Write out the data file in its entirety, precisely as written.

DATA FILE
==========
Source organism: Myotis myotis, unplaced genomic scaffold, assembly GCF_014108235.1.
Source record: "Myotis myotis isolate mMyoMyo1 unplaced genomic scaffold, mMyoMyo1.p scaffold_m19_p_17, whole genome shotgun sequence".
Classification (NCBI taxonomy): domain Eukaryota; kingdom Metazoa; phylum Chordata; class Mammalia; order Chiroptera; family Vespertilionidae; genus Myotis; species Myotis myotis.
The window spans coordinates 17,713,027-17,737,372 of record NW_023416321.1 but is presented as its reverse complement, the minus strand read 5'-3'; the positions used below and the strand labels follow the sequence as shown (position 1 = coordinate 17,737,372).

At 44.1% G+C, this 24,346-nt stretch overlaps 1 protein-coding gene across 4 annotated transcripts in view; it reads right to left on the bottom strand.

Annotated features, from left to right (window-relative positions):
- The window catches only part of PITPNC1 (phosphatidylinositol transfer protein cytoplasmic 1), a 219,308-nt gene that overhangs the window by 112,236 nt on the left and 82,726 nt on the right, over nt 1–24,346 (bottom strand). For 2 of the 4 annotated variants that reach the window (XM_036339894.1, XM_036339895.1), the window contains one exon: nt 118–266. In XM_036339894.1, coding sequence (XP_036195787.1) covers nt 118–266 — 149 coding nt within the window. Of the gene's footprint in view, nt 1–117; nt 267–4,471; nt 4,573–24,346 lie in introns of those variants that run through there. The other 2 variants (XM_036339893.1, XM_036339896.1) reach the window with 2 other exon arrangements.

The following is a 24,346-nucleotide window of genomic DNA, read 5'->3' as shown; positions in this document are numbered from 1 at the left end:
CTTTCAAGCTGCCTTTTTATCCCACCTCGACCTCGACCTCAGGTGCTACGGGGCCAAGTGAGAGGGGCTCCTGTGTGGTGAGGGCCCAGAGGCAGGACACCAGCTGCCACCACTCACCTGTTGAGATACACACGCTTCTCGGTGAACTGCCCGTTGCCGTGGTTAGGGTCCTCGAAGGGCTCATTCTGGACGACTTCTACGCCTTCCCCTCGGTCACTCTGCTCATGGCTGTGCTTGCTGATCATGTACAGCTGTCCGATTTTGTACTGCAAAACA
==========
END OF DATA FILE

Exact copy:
Source organism: Myotis myotis, unplaced genomic scaffold, assembly GCF_014108235.1.
Source record: "Myotis myotis isolate mMyoMyo1 unplaced genomic scaffold, mMyoMyo1.p scaffold_m19_p_17, whole genome shotgun sequence".
Classification (NCBI taxonomy): domain Eukaryota; kingdom Metazoa; phylum Chordata; class Mammalia; order Chiroptera; family Vespertilionidae; genus Myotis; species Myotis myotis.
The window spans coordinates 17,713,027-17,737,372 of record NW_023416321.1 but is presented as its reverse complement, the minus strand read 5'-3'; the positions used below and the strand labels follow the sequence as shown (position 1 = coordinate 17,737,372).

At 44.1% G+C, this 24,346-nt stretch overlaps 1 protein-coding gene across 4 annotated transcripts in view; it reads right to left on the bottom strand.

Annotated features, from left to right (window-relative positions):
- The window catches only part of PITPNC1 (phosphatidylinositol transfer protein cytoplasmic 1), a 219,308-nt gene that overhangs the window by 112,236 nt on the left and 82,726 nt on the right, over nt 1–24,346 (bottom strand). For 2 of the 4 annotated variants that reach the window (XM_036339894.1, XM_036339895.1), the window contains one exon: nt 118–266. In XM_036339894.1, coding sequence (XP_036195787.1) covers nt 118–266 — 149 coding nt within the window. Of the gene's footprint in view, nt 1–117; nt 267–4,471; nt 4,573–24,346 lie in introns of those variants that run through there. The other 2 variants (XM_036339893.1, XM_036339896.1) reach the window with 2 other exon arrangements.

The following is a 24,346-nucleotide window of genomic DNA, read 5'->3' as shown; positions in this document are numbered from 1 at the left end:
CTTTCAAGCTGCCTTTTTATCCCACCTCGACCTCGACCTCAGGTGCTACGGGGCCAAGTGAGAGGGGCTCCTGTGTGGTGAGGGCCCAGAGGCAGGACACCAGCTGCCACCACTCACCTGTTGAGATACACACGCTTCTCGGTGAACTGCCCGTTGCCGTGGTTAGGGTCCTCGAAGGGCTCATTCTGGACGACTTCTACGCCTTCCCCTCGGTCACTCTGCTCATGGCTGTGCTTGCTGATCATGTACAGCTGTCCGATTTTGTACTGCAAAACA